3. Payment of Gross Revenue Dues by Vodafone.

Solution: According to the passage, after the judgment of the apex court, in favor of Vodafone in 2012, the government brought in new amendment to the tax law which was retrospectively applicable. In light of this, had the law been applicable on prospective basis the case would not have been dragged for so long.
QUESTION: 29

Vodafone Group Plc has won yet another round in its 13-year-long battle with India’s tax authorities. On Friday, an international arbitration tribunal ruled that the Indian government’s efforts to claim more than ₹20,000 crore in tax (including related interest and penalties) from Vodafone using retrospective legislation was in clear breach of the ‘fair and equitable treatment’ protections afforded under Article 4(1) of the Bilateral Investment Treaty between India and the Netherlands. The ruling upholding the British multinational’s stand ought to end India’s protracted and often perverse pursuit of what at the very outset was a highly contentious claim. The dispute began in September 2007 when tax authorities served a demand on Vodafone International Holdings BV for tax that it said Vodafone’s Dutch unit ought to have withheld while acquiring the controlling stake in the erstwhile Hutchison Essar Ltd. from Hutchison Telecommunications International Ltd. Since the stake purchase transaction took place outside India between two overseas entities, Vodafone was emphatic from the start that it was not liable for any tax relating to the deal. Following a setback at the Bombay High Court, Vodafone presented its position to the Supreme Court, which ruled in its favour in 2012. In a move, fraught with implications for all its international investment treaties, the government of the day, however, amended the tax legislation to give retrospective effect to its claims. This was the trigger for the U.K.-based company to seek arbitral recourse.

For Vodafone, the legal win is at best a pyrrhic victory. After having spent about $11 billion in 2007 for acquiring the 67% stake in Hutchison Essar, the telecom services provider has struggled with challenges that forced it, in November 2019, to write down the book value of its Indian holdings to zero. While the Indian operation has gained size and market share including through its merger with the erstwhile Idea Cellular — from, respectively, 44 million subscribers in 2007 to 305 million users, and 26.7% at the end of June — there have been continued losses in the face of intense competition and unviable tariffs. Add to the mix the substantial sum of money it owes the government in the form of adjusted gross revenue dues and the future fund requirements of a rapidly technologically evolving and highly capital intensive industry, Vodafone’s wariness to commit more equity to the Indian venture becomes understandable. The government must not seek to litigate the matter any further. The cost of doing otherwise will surely be bruisingly high, especially at a time when Prime Minister Narenda Modi spares no opportunity to woo foreign investment. Any failure to learn a salutary lesson from this loss would only serve to undermine overseas investors’ faith in India’s commitment to international treaties and the rule of law.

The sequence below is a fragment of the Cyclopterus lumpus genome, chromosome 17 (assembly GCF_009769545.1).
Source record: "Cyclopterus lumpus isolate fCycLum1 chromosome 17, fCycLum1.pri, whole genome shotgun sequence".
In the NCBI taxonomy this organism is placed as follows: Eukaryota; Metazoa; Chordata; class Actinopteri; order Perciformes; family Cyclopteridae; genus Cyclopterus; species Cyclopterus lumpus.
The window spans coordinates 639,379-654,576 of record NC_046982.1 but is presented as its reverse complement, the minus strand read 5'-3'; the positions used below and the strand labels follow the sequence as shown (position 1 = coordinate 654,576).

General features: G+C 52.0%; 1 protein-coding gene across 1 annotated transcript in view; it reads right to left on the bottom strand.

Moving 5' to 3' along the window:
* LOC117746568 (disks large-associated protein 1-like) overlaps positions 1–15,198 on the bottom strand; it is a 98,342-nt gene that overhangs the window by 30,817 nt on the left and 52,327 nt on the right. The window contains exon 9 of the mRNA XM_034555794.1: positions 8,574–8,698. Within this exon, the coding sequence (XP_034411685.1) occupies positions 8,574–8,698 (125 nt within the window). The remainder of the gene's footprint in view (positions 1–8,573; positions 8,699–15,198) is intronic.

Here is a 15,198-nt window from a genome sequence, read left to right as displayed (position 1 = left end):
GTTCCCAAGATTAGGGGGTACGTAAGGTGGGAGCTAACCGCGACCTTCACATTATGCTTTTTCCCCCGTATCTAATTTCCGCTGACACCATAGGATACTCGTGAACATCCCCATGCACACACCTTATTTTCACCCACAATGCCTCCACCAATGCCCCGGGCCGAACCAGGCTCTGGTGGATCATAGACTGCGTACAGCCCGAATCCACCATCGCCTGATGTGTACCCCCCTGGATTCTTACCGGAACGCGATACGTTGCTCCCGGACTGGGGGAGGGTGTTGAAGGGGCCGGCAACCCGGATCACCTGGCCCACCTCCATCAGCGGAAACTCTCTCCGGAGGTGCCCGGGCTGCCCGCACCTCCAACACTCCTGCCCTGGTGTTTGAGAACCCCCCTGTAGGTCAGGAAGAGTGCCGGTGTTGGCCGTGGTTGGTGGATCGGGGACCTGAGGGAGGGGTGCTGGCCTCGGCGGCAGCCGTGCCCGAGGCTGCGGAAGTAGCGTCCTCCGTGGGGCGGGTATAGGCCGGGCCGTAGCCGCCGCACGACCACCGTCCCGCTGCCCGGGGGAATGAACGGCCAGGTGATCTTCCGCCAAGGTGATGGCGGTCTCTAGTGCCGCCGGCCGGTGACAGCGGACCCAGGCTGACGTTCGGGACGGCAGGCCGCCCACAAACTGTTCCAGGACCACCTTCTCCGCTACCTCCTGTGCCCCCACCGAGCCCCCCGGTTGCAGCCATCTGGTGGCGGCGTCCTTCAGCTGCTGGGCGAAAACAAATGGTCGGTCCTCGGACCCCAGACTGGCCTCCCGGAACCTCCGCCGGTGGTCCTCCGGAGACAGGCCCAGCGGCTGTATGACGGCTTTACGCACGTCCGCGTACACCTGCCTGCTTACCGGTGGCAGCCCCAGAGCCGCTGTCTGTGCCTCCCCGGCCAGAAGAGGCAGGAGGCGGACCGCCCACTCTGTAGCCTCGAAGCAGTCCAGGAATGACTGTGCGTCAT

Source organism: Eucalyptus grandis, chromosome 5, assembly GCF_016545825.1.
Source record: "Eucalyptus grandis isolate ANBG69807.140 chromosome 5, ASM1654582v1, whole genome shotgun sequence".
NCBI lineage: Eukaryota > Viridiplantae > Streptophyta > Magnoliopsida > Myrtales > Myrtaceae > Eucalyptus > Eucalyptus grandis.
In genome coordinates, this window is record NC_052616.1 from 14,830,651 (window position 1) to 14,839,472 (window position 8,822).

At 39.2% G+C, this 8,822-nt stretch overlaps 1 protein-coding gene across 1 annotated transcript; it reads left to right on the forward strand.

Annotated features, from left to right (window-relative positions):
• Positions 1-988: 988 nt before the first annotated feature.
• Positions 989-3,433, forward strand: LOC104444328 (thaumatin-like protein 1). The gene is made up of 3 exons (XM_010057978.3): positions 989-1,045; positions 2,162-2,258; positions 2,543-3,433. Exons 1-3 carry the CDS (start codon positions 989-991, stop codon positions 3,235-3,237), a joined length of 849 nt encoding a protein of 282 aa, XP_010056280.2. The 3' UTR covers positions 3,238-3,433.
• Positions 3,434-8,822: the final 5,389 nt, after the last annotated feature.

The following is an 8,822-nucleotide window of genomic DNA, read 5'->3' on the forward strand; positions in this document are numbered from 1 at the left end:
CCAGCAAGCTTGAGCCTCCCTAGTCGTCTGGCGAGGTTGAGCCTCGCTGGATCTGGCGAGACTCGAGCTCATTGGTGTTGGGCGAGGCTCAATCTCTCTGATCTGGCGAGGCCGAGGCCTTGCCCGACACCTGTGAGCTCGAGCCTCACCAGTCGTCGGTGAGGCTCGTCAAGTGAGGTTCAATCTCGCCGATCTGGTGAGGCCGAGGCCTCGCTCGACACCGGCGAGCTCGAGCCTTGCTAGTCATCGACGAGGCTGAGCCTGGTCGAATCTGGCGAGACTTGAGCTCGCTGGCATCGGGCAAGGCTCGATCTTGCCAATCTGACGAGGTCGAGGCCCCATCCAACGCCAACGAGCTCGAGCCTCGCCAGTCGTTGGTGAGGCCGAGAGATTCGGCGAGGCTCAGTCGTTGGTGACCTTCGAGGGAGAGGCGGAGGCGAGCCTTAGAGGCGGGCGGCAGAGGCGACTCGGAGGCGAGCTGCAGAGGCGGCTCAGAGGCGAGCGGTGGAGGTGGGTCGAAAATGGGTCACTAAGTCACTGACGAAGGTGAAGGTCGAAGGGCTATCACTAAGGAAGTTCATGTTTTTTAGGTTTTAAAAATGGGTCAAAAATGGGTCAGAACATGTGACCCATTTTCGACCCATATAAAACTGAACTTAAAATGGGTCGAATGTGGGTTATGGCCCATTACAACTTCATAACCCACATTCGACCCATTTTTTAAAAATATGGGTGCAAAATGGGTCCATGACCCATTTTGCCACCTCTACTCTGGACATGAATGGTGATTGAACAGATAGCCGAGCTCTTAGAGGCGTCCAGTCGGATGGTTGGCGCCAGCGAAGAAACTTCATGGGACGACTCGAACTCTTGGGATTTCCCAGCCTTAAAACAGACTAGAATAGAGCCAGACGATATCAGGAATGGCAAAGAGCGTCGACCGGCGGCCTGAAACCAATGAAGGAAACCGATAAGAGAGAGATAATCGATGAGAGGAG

Q. Which of the following is making it difficult for the Vodafone to sustain in the market?

Solution: While the Indian operation has gained size and market share including through its merger with the erstwhile Idea Cellular — from, respectively, 44 million subscribers in 2007 to 305 million users, and 26.7% at the end of June — there have been continued losses in the face of intense competition and unviable tariffs. Add to the mix the substantial sum of money it owes the government in the form of adjusted gross revenue dues and the future fund requirements of a rapidly technologically evolving and highly capital intensive industry, Vodafone’s wariness to commit more equity to the Indian venture becomes understandable.
QUESTION: 30